It is no secret that media companies have struggled with falling advertising revenues, as a result of marketers and brands shifting spend to Google and Facebook.
The recently released draft Code of Conduct by the ACCC, created to govern how tech platforms pay news outlets for their content, has been welcomed by media owners in a series of statements to press.
The draft code allows media organisations to bargain (individually or collectively) with Google and Facebook, in order to be paid for news the tech giants publish on their services. In addition to the sharing of revenue, the code also imposes a set of obligations on the tech giants, including the sharing of data and providing advance notice of changes to the ranking and presentation of news. Tech companies that breach the code could face millions of dollars in fines.
In an article on AdNews, News Corp Executive Chairman Michael Miller described the code as a ‘watershed moment’, stating “The tech platforms’ days of free-riding on other peoples’ content are ending.”
Joan Warner, CEO of industry body Commercial Radio Australia, says the code is an important step towards fairer negotiations between tech giants and Australian media organisations.
“Given the difficult conditions that local media are currently trading in, it’s vital that broadcasters can negotiate fairer partnerships with Google and Facebook… and we’d like to see those in place by the end of the year.”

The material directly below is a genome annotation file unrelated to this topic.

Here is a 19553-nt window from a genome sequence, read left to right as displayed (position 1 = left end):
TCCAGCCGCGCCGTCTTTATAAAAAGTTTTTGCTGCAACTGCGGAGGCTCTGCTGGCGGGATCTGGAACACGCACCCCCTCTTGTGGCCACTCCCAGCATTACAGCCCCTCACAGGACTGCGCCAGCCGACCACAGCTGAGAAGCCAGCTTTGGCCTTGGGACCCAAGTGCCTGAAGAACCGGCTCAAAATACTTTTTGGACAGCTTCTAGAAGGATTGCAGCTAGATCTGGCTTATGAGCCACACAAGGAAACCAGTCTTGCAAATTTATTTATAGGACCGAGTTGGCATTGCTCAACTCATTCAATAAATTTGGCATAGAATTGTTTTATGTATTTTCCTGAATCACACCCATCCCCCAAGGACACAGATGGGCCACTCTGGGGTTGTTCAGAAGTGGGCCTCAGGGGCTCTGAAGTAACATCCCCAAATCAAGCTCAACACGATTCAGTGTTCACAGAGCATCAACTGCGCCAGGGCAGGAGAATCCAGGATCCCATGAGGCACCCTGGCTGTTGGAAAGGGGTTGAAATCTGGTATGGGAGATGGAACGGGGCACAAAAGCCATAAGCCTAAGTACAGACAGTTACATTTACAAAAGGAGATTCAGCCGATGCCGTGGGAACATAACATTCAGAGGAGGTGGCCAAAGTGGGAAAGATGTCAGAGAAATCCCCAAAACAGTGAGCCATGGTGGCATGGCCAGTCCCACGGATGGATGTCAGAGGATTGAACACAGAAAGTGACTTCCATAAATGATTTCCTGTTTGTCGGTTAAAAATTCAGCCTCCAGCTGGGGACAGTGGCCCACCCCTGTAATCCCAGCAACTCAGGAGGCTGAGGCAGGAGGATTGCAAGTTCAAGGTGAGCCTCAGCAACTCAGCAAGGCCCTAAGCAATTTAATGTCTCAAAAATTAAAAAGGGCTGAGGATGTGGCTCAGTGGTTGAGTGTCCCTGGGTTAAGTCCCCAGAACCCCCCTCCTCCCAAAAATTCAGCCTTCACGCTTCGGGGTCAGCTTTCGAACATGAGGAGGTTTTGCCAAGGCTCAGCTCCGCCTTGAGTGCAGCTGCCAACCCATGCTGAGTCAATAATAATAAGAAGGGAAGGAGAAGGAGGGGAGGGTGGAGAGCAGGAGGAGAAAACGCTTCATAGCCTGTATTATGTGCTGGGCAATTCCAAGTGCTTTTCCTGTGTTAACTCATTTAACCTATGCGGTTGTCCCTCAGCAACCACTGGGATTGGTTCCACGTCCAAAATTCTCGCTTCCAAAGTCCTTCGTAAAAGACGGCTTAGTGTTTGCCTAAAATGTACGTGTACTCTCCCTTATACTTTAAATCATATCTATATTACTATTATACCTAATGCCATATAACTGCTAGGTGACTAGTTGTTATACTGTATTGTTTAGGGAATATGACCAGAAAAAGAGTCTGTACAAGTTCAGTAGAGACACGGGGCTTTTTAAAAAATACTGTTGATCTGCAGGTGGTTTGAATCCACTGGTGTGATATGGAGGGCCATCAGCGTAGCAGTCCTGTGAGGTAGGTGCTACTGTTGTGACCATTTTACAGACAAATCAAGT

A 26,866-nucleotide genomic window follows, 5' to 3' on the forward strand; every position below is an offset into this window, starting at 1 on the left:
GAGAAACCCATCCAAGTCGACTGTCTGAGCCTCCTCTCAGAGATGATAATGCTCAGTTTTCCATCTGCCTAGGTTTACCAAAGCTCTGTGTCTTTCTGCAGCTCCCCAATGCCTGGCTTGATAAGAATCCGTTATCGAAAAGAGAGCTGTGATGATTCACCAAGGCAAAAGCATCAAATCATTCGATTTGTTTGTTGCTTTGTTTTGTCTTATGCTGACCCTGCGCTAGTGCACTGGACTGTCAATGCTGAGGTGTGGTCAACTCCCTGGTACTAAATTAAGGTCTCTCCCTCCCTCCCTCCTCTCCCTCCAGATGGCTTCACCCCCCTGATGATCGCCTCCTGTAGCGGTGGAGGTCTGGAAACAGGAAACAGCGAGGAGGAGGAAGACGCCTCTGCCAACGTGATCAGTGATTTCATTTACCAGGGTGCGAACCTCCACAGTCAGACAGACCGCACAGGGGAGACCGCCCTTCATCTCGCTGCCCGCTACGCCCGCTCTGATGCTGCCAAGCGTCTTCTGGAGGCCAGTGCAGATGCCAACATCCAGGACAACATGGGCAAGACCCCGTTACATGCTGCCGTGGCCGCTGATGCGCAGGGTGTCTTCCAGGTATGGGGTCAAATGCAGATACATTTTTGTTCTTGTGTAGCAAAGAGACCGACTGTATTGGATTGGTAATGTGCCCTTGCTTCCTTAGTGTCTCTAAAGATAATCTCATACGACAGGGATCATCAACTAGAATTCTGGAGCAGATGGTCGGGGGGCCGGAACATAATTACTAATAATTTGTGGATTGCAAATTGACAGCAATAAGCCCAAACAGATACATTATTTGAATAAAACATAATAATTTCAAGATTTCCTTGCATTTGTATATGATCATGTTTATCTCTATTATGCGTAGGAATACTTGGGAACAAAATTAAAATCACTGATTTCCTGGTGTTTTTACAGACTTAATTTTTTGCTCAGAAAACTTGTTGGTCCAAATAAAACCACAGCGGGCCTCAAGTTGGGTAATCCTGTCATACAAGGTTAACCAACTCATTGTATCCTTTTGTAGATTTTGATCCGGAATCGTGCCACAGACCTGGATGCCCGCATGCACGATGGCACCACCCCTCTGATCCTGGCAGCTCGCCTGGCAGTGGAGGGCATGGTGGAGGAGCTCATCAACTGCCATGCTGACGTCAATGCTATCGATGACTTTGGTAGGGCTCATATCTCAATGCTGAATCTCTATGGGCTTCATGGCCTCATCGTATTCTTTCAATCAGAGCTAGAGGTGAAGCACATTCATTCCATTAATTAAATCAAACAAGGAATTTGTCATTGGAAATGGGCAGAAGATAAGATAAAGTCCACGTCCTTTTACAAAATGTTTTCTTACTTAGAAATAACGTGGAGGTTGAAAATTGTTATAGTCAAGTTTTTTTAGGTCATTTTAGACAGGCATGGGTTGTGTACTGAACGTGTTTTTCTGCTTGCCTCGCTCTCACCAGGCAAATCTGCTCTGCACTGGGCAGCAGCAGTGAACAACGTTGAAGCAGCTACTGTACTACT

Whilst media owners are welcoming the move, Google are quoted in AdNews as being deeply disappointed. With Mel Silva, Managing Director at Google Australia and New Zealand, describing the government’s intervention as heavy handed. She says “It sends a concerning message to businesses and investors that the Australian Government will intervene instead of letting the market work, and undermines Australia’s ambition to become a leading digital economy by 2030.”
Due to the symbiotic nature of the ecosystem it is going to be very interesting to watch this play out. For years now, media owners have relied on tech platforms to drive users to their content, which they have been able to monetise at a premium. However, since a migration to a programmatic world, the margins have been diminished and the revenue that supports the creation of quality content needs to be found.
With this being the case, we believe it is only fair to find a middle ground that is a win for all parties to:
- Ensure we have a flow of quality and credible content that is easily accessible by all (i.e. distributed across multiple platforms)
- That the producers of this content are recognised and renumerated accordingly
A consultation period will run until August 28th.